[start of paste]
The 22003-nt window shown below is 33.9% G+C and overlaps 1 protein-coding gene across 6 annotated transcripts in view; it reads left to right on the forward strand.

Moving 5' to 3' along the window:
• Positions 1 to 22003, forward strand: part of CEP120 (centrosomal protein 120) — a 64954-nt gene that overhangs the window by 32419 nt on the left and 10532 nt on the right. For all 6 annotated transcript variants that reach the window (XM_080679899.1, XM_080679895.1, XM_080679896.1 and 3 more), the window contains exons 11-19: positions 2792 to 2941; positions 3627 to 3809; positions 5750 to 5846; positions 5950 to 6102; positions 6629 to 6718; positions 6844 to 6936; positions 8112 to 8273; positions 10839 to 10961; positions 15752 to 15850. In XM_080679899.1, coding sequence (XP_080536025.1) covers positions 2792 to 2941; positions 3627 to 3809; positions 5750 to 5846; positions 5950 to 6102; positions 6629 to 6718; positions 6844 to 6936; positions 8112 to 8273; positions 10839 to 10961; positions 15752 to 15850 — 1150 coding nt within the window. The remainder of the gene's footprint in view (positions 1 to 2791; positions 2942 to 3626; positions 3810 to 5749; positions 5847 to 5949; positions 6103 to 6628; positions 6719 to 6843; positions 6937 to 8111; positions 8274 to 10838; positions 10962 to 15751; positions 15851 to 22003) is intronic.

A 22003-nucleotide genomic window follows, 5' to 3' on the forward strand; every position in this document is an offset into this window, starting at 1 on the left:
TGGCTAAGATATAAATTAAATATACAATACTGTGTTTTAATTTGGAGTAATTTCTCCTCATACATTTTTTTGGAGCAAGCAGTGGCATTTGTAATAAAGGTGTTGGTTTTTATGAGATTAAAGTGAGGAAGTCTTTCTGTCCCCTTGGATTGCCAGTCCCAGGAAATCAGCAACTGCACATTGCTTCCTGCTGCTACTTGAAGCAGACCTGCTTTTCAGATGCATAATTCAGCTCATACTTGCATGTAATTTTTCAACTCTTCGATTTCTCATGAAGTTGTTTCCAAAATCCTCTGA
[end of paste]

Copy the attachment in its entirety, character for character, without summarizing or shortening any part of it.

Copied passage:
The 22003-nt window shown below is 33.9% G+C and overlaps 1 protein-coding gene across 6 annotated transcripts in view; it reads left to right on the forward strand.

Moving 5' to 3' along the window:
• Positions 1 to 22003, forward strand: part of CEP120 (centrosomal protein 120) — a 64954-nt gene that overhangs the window by 32419 nt on the left and 10532 nt on the right. For all 6 annotated transcript variants that reach the window (XM_080679899.1, XM_080679895.1, XM_080679896.1 and 3 more), the window contains exons 11-19: positions 2792 to 2941; positions 3627 to 3809; positions 5750 to 5846; positions 5950 to 6102; positions 6629 to 6718; positions 6844 to 6936; positions 8112 to 8273; positions 10839 to 10961; positions 15752 to 15850. In XM_080679899.1, coding sequence (XP_080536025.1) covers positions 2792 to 2941; positions 3627 to 3809; positions 5750 to 5846; positions 5950 to 6102; positions 6629 to 6718; positions 6844 to 6936; positions 8112 to 8273; positions 10839 to 10961; positions 15752 to 15850 — 1150 coding nt within the window. The remainder of the gene's footprint in view (positions 1 to 2791; positions 2942 to 3626; positions 3810 to 5749; positions 5847 to 5949; positions 6103 to 6628; positions 6719 to 6843; positions 6937 to 8111; positions 8274 to 10838; positions 10962 to 15751; positions 15851 to 22003) is intronic.

A 22003-nucleotide genomic window follows, 5' to 3' on the forward strand; every position in this document is an offset into this window, starting at 1 on the left:
TGGCTAAGATATAAATTAAATATACAATACTGTGTTTTAATTTGGAGTAATTTCTCCTCATACATTTTTTTGGAGCAAGCAGTGGCATTTGTAATAAAGGTGTTGGTTTTTATGAGATTAAAGTGAGGAAGTCTTTCTGTCCCCTTGGATTGCCAGTCCCAGGAAATCAGCAACTGCACATTGCTTCCTGCTGCTACTTGAAGCAGACCTGCTTTTCAGATGCATAATTCAGCTCATACTTGCATGTAATTTTTCAACTCTTCGATTTCTCATGAAGTTGTTTCCAAAATCCTCTGA